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              Delineating mechanisms of change in child and adolescent therapy: methodological issues and research recommendations.

              Mechanisms of therapeutic change are rarely studied in child and adolescent therapy. Our central thesis is that the study of mechanisms of treatment is an excellent investment for improving clinical practice and patient care. Indeed, extending treatment trials to clinical settings, without complementary research that studies why and how treatment works, could have great limitations. In this article, we discuss the importance of studying mechanisms, the logical and methodological requirements, and why almost no studies to date provide evidence for why or how treatment works. Standard statistical practices (tests of mediation) and designs (randomized controlled clinical trials) contribute greatly to outcome research but have little to say about mechanisms given the way they are commonly used. The article ends with recommendations to guide research on mechanisms of therapeutic change.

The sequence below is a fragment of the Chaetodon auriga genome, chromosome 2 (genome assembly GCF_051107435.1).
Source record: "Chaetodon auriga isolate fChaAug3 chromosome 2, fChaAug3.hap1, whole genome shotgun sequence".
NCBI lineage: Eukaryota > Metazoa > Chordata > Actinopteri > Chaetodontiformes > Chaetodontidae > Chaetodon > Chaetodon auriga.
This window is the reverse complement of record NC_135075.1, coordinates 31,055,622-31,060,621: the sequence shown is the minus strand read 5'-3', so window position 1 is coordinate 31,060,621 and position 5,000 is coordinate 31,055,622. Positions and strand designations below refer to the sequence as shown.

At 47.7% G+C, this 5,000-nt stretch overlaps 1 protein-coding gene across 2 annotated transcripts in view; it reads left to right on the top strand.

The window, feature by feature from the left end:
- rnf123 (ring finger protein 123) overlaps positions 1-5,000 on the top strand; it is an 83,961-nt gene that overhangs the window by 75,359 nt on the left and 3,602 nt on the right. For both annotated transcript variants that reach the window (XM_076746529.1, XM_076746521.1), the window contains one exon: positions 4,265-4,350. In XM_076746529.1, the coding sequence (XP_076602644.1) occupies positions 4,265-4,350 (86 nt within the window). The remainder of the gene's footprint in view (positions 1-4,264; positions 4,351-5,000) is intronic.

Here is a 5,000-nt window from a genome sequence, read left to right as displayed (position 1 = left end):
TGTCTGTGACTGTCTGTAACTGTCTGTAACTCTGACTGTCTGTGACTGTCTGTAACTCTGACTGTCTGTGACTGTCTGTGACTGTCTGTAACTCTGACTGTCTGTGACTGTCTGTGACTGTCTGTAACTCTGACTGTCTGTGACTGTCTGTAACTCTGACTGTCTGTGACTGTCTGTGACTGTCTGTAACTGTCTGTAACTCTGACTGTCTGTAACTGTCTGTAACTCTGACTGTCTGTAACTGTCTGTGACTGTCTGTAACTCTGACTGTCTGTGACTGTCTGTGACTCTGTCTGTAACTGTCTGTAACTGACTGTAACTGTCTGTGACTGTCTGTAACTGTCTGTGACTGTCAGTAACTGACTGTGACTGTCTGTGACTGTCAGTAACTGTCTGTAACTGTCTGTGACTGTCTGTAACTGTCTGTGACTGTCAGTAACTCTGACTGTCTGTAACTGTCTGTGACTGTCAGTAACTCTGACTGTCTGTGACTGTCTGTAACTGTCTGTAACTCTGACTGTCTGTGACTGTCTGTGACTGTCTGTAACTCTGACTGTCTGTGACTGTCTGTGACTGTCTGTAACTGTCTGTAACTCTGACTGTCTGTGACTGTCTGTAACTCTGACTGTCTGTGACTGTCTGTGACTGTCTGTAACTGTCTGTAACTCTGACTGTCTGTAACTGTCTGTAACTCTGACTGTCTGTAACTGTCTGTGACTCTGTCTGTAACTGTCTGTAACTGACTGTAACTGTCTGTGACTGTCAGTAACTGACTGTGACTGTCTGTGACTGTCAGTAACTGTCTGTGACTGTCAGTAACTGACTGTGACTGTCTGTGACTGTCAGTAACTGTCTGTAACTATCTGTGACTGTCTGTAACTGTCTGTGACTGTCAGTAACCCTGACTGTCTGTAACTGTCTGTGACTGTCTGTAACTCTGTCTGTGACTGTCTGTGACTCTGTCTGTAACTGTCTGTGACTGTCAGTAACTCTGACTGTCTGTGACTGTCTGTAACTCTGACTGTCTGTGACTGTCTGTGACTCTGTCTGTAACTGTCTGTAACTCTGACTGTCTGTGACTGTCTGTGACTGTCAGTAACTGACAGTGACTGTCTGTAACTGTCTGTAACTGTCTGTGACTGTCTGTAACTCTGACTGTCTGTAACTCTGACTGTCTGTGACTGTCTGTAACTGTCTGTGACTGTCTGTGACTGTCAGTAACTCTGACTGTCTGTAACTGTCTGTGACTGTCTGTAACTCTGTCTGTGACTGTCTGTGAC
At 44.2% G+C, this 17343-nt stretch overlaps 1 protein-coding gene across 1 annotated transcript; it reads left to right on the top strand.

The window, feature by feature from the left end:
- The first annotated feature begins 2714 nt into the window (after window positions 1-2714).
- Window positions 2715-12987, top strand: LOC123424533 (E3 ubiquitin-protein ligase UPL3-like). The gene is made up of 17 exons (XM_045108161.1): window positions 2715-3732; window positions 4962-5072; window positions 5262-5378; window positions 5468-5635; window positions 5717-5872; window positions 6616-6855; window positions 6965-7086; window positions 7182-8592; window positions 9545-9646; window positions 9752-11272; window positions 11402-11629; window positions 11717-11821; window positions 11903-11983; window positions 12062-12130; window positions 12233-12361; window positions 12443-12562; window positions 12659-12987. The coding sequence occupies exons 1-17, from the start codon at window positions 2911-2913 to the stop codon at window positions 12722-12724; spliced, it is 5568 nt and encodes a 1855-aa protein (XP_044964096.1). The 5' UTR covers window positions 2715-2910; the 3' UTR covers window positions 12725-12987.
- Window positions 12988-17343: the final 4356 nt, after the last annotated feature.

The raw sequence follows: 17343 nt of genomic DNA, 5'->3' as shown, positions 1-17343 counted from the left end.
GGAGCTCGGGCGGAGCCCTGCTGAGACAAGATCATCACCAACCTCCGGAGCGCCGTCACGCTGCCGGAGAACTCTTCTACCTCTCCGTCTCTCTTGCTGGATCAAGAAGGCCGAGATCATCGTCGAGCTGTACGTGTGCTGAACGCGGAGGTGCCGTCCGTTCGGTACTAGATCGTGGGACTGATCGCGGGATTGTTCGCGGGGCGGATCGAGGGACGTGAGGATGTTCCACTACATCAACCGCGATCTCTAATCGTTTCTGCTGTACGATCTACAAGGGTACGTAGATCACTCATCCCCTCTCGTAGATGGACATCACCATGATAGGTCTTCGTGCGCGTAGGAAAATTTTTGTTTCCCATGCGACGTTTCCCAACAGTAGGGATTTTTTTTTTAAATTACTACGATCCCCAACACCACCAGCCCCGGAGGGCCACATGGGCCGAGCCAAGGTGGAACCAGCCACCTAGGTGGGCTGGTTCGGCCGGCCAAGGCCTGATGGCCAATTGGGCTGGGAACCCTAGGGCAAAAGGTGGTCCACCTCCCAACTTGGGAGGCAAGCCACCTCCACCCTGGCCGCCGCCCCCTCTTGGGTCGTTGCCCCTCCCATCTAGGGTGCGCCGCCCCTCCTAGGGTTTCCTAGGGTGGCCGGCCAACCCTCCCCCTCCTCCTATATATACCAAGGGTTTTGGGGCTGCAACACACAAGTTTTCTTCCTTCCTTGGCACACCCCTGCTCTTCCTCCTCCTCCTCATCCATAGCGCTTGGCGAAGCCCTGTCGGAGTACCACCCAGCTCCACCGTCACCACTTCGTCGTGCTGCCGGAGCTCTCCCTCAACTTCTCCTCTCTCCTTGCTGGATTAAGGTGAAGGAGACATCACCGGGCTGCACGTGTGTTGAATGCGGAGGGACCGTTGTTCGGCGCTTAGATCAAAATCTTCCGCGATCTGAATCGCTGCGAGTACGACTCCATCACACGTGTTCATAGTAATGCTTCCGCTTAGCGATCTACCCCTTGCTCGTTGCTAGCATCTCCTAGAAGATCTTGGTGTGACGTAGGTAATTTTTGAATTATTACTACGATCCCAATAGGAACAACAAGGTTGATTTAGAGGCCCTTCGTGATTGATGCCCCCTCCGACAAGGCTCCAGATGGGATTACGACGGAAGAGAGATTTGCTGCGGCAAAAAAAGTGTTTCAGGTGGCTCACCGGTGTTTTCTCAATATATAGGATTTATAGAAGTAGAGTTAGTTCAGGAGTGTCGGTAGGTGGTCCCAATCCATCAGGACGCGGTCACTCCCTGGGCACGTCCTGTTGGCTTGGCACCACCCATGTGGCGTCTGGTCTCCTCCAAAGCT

Author and article information

                J Pain Res
                J Pain Res
                Journal of Pain Research
                Journal of Pain Research
                Dove Medical Press
                03 March 2017
                : 10
                : 507-514
                [1 ]Department of Women’s and Children’s Health, Uppsala University, Uppsala
                [2 ]Närhälsan, Research and Development Center, Primary Health Care, Södra Älvsborg, Borås
                [3 ]Department of Psychology, Uppsala University, Uppsala, Sweden
                Author notes
                Correspondence: Jenny Thorsell Cederberg, Department of Women’s and Children’s Health, Uppsala University, Uppsala University Hospital, SE-751 85 Uppsala, Sweden, Tel +46 18 611 0197, Fax +46 18 50 8680, Email jenny.thorsell.cederberg@ 123456kbh.uu.se
                © 2017 Thorsell Cederberg et al. This work is published and licensed by Dove Medical Press Limited

                The full terms of this license are available at https://www.dovepress.com/terms.php and incorporate the Creative Commons Attribution – Non Commercial (unported, v3.0) License ( http://creativecommons.org/licenses/by-nc/3.0/). By accessing the work you hereby accept the Terms. Non-commercial uses of the work are permitted without any further permission from Dove Medical Press Limited, provided the work is properly attributed.